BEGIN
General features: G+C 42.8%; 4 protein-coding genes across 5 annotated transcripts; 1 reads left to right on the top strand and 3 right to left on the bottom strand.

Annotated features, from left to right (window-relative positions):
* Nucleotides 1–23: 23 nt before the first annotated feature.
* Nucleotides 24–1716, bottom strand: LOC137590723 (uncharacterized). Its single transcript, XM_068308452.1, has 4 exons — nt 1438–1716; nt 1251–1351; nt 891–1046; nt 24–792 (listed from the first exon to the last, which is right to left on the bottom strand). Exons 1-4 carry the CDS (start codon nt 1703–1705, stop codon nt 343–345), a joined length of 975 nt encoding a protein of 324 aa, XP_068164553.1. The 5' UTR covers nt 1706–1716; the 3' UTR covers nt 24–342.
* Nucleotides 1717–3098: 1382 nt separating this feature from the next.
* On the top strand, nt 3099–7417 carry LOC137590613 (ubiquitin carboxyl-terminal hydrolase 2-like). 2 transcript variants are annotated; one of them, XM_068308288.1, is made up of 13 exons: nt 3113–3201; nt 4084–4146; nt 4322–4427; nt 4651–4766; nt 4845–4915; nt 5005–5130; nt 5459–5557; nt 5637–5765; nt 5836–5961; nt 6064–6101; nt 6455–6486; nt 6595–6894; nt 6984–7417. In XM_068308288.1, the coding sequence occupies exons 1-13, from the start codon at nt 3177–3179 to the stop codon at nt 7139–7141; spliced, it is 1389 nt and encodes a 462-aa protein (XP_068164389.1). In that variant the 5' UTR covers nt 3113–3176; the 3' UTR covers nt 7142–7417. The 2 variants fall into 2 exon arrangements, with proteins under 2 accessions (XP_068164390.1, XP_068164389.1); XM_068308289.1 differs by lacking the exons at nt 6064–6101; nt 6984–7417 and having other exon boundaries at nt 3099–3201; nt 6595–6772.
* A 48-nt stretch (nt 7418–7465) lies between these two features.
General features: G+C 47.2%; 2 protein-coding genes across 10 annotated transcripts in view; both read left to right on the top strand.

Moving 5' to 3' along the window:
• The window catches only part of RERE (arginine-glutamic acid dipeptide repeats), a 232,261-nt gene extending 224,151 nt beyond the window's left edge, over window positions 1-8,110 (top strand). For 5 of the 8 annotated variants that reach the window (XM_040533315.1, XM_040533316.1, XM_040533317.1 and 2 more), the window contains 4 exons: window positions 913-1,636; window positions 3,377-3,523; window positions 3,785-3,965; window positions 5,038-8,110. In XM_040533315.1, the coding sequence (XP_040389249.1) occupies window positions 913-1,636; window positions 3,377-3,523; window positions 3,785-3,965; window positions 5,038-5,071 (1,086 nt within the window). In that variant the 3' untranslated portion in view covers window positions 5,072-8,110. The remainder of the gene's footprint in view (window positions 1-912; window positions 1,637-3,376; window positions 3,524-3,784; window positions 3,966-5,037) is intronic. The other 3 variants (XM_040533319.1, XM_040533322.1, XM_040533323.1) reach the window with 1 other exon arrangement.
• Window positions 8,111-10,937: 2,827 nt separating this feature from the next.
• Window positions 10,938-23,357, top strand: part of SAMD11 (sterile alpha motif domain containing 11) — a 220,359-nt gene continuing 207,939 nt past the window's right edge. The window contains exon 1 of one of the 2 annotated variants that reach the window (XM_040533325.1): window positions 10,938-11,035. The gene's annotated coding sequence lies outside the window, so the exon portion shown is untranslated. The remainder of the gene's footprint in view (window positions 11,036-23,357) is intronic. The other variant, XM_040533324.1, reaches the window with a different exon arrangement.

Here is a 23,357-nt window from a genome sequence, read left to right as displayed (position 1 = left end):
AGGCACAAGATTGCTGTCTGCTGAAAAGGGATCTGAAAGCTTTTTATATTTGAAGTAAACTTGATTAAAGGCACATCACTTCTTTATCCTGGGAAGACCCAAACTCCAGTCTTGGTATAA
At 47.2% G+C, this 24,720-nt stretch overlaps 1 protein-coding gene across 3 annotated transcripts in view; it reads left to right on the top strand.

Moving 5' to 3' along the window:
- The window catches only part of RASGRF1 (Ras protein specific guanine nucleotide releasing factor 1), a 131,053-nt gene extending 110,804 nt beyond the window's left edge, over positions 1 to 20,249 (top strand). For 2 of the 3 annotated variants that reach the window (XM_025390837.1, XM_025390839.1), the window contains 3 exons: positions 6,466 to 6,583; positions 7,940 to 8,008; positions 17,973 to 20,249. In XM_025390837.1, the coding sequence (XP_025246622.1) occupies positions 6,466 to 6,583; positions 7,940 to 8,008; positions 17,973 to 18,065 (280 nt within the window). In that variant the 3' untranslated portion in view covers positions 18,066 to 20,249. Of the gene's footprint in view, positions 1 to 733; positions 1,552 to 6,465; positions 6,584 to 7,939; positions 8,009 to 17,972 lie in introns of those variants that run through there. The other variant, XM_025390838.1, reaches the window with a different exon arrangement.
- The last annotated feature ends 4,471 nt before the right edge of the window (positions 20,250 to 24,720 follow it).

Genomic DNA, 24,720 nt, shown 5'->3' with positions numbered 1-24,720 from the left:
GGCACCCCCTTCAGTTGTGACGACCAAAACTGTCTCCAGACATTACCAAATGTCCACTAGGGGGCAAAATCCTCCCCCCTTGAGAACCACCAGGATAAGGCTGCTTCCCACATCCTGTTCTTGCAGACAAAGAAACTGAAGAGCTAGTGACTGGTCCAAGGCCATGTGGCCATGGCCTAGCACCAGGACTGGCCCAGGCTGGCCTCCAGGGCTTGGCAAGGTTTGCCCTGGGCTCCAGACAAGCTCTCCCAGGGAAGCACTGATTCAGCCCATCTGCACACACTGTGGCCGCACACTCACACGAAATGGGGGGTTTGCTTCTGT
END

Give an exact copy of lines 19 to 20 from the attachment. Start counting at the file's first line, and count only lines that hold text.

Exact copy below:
Genomic DNA, 24,720 nt, shown 5'->3' with positions numbered 1-24,720 from the left:
GGCACCCCCTTCAGTTGTGACGACCAAAACTGTCTCCAGACATTACCAAATGTCCACTAGGGGGCAAAATCCTCCCCCCTTGAGAACCACCAGGATAAGGCTGCTTCCCACATCCTGTTCTTGCAGACAAAGAAACTGAAGAGCTAGTGACTGGTCCAAGGCCATGTGGCCATGGCCTAGCACCAGGACTGGCCCAGGCTGGCCTCCAGGGCTTGGCAAGGTTTGCCCTGGGCTCCAGACAAGCTCTCCCAGGGAAGCACTGATTCAGCCCATCTGCACACACTGTGGCCGCACACTCACACGAAATGGGGGGTTTGCTTCTGT